At first glance, the colorful wall decorations and golden crowns might make you think that the castle is something out of a fairy tale or fable. The open café and bar at the top, the small pond and children’s playground in the courtyard, and the way Hundertwasser coexisted with people and nature based on his free sensibility are truly masterpieces that he left behind in this world.


Lastly, we would like to introduce traditional Japanese windows. There are many types of windows that do not ring a bell just by hearing their names, such as musō,  kushigata windows, shitaji windows, renji windows, hasou, wasure windows, shishigaki windows, etc. but their types and designs are truly diverse. The designs are not as flashy and eccentric as those of foreign countries, but they show the sensitivity of the Japanese people, who live emotionally rich lives, feeling the changes of the four seasons with their five senses. Among the traditional Japanese windows, I would like to introduce you to the enso, which is relatively easy to see.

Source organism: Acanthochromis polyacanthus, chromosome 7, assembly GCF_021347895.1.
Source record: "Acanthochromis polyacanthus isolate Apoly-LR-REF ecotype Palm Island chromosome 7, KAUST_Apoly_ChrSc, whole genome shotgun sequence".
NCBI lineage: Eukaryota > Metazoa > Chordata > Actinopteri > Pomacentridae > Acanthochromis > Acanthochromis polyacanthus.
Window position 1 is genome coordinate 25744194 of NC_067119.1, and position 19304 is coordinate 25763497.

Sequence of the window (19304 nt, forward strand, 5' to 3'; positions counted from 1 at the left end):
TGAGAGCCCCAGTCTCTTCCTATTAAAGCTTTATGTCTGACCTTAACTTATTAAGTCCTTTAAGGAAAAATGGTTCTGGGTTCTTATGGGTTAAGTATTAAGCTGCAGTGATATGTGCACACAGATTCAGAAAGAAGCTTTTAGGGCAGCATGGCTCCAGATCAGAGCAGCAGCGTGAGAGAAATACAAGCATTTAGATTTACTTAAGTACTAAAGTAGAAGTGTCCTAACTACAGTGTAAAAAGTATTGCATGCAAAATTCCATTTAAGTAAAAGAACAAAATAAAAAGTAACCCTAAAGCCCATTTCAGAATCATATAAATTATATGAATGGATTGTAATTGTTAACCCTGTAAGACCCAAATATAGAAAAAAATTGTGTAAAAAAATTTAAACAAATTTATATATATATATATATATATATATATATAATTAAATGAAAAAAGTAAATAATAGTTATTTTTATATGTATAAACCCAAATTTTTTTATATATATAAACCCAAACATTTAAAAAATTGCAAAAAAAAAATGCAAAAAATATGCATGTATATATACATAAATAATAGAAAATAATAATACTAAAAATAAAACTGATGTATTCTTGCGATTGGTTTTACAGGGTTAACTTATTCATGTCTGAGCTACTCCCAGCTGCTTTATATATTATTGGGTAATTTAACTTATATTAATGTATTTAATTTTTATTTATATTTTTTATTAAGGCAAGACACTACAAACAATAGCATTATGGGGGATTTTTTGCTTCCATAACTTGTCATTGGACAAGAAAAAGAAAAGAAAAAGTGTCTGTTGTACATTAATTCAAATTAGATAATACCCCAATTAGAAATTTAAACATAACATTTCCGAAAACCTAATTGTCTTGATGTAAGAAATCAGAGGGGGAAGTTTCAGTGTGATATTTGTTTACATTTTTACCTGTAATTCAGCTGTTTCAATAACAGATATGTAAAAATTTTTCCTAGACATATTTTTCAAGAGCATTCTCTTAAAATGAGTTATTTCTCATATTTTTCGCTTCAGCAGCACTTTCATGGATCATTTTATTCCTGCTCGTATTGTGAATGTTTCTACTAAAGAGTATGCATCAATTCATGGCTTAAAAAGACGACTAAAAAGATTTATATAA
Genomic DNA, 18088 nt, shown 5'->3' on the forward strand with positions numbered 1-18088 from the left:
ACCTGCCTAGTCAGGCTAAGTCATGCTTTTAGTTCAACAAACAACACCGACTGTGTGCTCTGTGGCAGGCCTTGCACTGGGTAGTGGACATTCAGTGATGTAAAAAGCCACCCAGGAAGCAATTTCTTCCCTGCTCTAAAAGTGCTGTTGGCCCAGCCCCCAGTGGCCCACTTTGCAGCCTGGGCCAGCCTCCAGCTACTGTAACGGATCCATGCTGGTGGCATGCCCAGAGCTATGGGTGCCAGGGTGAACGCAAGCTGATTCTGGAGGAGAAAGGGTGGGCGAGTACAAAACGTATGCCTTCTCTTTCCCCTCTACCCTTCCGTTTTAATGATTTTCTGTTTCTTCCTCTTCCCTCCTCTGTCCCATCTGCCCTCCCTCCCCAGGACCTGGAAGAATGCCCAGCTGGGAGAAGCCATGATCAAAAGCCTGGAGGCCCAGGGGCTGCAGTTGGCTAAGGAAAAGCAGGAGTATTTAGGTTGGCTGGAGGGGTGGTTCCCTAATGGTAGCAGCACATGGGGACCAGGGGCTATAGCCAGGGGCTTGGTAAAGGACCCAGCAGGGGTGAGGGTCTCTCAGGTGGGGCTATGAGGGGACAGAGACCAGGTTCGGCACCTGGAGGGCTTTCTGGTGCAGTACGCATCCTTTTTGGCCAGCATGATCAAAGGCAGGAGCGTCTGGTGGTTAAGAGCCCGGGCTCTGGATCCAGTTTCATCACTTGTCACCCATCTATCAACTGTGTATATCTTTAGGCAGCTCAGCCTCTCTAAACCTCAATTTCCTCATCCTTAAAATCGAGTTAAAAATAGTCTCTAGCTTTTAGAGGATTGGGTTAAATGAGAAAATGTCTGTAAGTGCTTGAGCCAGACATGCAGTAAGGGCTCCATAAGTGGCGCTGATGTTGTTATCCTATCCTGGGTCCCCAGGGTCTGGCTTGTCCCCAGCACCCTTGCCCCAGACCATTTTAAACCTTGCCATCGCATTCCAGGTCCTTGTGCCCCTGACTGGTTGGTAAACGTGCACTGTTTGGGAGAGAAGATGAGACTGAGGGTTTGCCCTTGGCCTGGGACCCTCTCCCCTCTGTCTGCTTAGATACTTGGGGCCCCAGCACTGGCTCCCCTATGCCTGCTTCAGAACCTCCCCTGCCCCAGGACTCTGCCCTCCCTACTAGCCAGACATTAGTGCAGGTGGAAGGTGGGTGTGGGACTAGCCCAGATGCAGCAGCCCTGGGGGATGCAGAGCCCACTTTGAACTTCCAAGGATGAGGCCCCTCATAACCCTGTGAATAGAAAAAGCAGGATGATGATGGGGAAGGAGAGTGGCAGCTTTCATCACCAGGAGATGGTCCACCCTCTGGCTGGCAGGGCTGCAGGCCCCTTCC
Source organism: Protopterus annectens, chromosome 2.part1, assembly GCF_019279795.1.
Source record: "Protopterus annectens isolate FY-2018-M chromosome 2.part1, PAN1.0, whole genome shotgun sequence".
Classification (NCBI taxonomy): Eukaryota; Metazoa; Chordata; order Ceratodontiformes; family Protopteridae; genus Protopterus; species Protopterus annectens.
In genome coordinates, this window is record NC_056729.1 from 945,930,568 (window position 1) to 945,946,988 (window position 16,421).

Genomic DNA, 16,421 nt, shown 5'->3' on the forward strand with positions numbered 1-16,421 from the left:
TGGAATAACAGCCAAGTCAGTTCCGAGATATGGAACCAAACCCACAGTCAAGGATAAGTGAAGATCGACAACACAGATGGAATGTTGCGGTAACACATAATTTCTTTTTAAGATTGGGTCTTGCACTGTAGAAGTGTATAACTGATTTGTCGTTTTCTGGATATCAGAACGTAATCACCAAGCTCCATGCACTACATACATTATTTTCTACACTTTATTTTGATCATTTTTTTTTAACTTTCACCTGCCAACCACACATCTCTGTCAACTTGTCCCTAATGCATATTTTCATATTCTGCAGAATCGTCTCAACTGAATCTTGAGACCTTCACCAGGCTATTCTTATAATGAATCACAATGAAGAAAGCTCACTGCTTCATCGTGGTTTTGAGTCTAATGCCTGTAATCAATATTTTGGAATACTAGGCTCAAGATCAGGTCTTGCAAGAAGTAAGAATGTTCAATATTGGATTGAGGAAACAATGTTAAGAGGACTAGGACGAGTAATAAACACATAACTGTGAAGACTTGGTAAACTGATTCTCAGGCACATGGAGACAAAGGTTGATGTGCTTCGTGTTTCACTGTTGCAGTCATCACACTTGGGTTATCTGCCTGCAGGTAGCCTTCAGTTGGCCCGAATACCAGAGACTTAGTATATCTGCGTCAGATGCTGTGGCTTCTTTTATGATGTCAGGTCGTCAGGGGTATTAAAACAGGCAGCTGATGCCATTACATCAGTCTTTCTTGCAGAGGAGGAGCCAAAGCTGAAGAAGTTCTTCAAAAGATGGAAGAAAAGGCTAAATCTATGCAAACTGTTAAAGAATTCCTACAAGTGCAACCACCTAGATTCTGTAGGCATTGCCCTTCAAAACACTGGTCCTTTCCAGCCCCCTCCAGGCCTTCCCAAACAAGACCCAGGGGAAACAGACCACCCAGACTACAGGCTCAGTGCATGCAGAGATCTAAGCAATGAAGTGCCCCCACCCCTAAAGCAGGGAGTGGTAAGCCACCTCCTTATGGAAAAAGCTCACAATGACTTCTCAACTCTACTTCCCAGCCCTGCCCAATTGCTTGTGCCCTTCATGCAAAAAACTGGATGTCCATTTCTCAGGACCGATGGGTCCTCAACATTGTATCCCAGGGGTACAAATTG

Enso is a circular window that has been used in many traditional Japanese buildings, including temples and Buddhist shrines. Famous examples include Meigetsuin in Kamakura, Genkoan in Kyoto, and Fundaiin, which has a garden created by ink painter and Zen monk Sesshu. The best time to visit is during the season of fresh greenery and autumn leaves at Meigetsuin and Genkoan, and on snowy days at Fundaiin, when the dead trees in the garden are covered with snow and the scenery resembles a Sesshu ink painting.

Traditional Japanese windows, while enclosed in a walled room, skillfully bring the scenery seen through the window, borrowed scenery, into the room, creating a space that looks like a painting framed by a picture frame.



日本の窓 (淡交ムック) ムック


Large International Events and Japanese Design

The Tokyo 2020 Olympic and Paralympic Games have come to a close after about a month of intense competition and excitement. Although the Games were held under a state of emergency and postponed due to a global pandemic, Japanese athletes won a total of 58 medals, including 27 gold medals, the most in history at the Olympic games, and a total of 51 medals, including 13 gold medals, at the Paralympics. However, the remarkable achievements of the new generation of athletes, in particular, demonstrated to the world the strength and potential of the Japanese sports world.